In our application to CAC, Maggie came up with this slow art thing, and our process is ridiculously slow. To compare the nonindustrial with the industrial is an absurd story because after three months of work you can only get like seven pieces of paper. In that story is what the project really embodies, which is where are these places where we’re willing to explore and give up. What are we willing to change and how far are we willing to go? A lot of times our projects are different in their themes but they come back together with these overriding interests, ecofeminism, and alternatives to prevailing histories and ideas about how a society can be run.
 
How did this project begin?
 
 
Maggie: Maybe it was when we were collaborating in Caracas. Sheroanawë Hakihiiwë, a Venezuelan Yanomami community member, got to come to Chicago, and we got to go there. Mel and I got to do paper making outside and collaborate with these artists to make a book about the artwork, the Yanomami, and one of their creation myths.
 
Melissa: One of our graduate students founded the garden and pitched it to the school in an empty lot. We were talking about what we were going to do with these ten beds on this long car ride to see a show of a former graduate student, and by the time the ride ended, we decided on Seeds InService: A Papermaking Institute.
 
Maggie: It also aligned with our interests. Melissa recognized that as ecofeminist, she had more feminist and I had more eco.
 
Melissa: One of the things that bums me out in socially engaged art today is that everyone talks a good game about collaboration, but very few people are willing to provide the space that creates equal partnership. This is where the magic happens, when two people can provide the space to give air to their own interests and put in enough elbow grease to make two peoples’ work ten peoples’ work.
 
You mentioned that the work delivers a small output after a large input. Can you explain why this work is so important?
 
Maggie: A lot of it is about knowing where our art materials come from. When we buy linters to make paper from, you don’t know where the cotton came from. Ninety-eight percent of the cotton in this country is full of pesticides. If you’re going to be around that all the time, getting dirty and in the muck of all this papermaking, you want to make sure it’s not toxic. Knowing where it comes from, knowing whose labor it was, knowing if it was grown organically and really knowing where your art materials come from is important. A lot of these topics are so naturally connected to growing.
 
Melissa: I think that’s really the role of art to ask questions. I realized if I could learn something through my process that’s when I feel like you transform from being an artist to someone who’s really interacting with the world and trying to make change or have a conversation. This project has been explosive in that regard.  Seeds are little revolutions; it’s serious. A lot of the papermaking revolution has been sweet, but there’s nothing sweet about this. This is really important stuff of where we’re going as a society.
 
One of the things the project also embodies is the legacy of Marilyn Sward who founded this place. Chicago actually has a distinguished and interesting history of hand papermaking that dips into micro industry and socially engaged art before it was codified as an idea. WomanCraft is a very important project run out of the Heritage Alliance where they were having low income and homeless women making paper and trying to create businesses. Marilyn Sward came from that legacy, and she founded Paper Press, which became Columbia College’s Center for Book and Paper. There’s also in the same way that we’re farming these untold histories and these ideas that maybe counteract some of the social erasures of all different types of people in different societies.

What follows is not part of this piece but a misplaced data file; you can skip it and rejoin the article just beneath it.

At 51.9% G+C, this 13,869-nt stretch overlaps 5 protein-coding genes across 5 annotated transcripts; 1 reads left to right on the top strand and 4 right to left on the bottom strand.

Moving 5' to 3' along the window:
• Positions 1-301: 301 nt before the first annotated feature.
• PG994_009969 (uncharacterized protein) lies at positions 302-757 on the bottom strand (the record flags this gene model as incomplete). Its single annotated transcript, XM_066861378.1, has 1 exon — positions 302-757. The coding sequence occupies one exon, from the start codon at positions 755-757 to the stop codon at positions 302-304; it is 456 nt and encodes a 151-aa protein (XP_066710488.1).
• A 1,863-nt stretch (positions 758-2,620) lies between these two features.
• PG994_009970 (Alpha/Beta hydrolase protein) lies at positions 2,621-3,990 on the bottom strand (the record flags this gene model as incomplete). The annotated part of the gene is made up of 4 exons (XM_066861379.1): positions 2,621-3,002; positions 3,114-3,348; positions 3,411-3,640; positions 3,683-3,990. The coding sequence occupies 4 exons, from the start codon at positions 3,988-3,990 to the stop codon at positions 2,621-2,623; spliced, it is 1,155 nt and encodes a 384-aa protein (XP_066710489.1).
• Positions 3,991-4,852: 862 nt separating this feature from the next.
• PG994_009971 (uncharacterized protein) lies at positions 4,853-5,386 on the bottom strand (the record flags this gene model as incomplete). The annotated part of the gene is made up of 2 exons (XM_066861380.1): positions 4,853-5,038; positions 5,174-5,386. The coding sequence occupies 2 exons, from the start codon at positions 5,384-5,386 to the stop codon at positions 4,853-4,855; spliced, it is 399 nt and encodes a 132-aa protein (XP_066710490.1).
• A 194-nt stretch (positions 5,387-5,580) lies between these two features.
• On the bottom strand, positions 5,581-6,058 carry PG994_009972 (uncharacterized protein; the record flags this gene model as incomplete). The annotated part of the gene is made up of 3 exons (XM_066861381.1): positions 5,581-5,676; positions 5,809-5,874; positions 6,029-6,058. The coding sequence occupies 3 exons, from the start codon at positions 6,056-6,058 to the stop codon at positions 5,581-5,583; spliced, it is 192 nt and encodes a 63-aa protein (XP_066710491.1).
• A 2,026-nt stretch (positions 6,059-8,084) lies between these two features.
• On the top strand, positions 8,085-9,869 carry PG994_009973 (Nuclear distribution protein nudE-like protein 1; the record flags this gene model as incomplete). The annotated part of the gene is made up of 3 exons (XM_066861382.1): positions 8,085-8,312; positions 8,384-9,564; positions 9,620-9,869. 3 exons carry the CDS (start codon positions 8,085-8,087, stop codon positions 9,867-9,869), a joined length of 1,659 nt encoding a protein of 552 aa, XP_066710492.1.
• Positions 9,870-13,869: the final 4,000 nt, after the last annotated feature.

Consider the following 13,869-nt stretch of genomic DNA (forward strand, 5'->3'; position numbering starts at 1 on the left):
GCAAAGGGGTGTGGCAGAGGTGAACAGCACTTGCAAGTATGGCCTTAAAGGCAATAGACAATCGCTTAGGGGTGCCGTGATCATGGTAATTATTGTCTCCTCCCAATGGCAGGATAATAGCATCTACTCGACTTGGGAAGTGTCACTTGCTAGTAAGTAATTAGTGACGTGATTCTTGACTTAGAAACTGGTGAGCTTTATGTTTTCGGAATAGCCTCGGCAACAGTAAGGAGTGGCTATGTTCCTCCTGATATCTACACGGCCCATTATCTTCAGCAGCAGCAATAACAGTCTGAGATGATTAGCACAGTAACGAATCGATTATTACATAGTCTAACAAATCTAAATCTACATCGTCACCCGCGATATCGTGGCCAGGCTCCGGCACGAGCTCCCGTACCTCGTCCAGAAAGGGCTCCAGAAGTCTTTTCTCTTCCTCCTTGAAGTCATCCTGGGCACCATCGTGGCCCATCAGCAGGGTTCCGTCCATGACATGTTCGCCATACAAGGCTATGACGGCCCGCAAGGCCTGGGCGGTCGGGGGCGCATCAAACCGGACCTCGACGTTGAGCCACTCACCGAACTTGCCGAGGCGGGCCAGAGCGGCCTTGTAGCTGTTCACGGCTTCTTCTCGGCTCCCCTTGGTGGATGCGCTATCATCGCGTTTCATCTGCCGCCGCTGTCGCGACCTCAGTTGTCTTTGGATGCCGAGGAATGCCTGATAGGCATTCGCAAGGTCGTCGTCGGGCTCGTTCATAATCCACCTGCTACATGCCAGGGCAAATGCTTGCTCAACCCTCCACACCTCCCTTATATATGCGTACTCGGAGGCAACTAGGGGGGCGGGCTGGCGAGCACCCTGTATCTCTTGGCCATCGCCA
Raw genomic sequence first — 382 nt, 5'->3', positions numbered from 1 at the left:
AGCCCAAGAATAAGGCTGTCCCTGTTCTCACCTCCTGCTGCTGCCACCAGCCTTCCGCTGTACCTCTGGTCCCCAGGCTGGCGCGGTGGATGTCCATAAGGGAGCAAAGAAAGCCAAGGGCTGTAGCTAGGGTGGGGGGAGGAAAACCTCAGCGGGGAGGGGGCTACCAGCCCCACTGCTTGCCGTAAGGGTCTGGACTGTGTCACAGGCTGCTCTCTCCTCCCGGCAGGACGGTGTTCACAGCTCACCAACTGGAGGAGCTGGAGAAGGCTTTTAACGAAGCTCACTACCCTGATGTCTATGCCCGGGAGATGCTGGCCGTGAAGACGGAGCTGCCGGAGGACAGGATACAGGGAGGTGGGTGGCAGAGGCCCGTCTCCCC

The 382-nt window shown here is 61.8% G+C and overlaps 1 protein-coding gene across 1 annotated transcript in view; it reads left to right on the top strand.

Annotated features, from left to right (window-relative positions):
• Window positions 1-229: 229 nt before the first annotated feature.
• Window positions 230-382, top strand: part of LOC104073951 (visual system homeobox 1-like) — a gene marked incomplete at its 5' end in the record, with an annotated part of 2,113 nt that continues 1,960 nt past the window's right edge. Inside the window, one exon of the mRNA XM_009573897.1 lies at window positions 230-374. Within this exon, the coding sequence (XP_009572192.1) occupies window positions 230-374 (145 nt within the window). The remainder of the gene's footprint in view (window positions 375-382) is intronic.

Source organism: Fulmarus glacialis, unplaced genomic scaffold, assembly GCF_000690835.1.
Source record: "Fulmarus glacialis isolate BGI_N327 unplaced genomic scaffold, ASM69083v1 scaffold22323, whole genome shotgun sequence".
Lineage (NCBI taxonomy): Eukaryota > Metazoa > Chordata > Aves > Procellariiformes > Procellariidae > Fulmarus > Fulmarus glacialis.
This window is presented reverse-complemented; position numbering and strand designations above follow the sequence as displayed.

Maggie: It does take a lot of time, but it’s much more meaningful and sustainable in the end.
 
Melissa: Our primary interest isn’t in the distribution of art materials. This project really follows more in what we’d describe as the research-based socially engaged art movement, which means we’re really dependent on places like CAC to provide us visibility and outlets because it’s not every day that this stuff would be included in a show.
 
How will the MAKER Grant affect or influence your artwork?
 
Melissa:The MAKER Grant is really about being invited to the Chicago community. We of course have supporters but now more people know about us than ever before, and that’s invaluable because that’s where the conversation will begin.
 
One of the ideas Maggie and I had was that we really want to make a catalogue; we’ve talked about making a POD publication that could be distributed, and so we can really put our materials into more peoples’ hands, which is also a place we can see really using this grant.
 
What advice would you give to an artist who wants to apply for grants but doesn’t know where to start?
 
Maggie: Do a lot of writing, that helps.
 
Melissa: I think it’s really important to be responsive to your environment. Maggie and I have been finalists for a lot of grants, and we did something this time, which was to make it less about enormous issues but to tell a story about a local history that’s pertinent. One of the big decisions we made during this grant application was to really talk about the details of Marilyn Sward and the Chicago-specific feminist legacy. I think those are the things people feel engaged with instead of talked at. Grants are tough, and they’re so tough that I think artists need to figure out ways to never take no for an answer in terms of making your practice work. I always tell my students that a pencil and paper will do it until you get the help you need.
Published by Jennifer DePoorter on Tue, 05/10/2016 - 2:38pm
Updated on Wed, 05/25/2016 - 4:27pm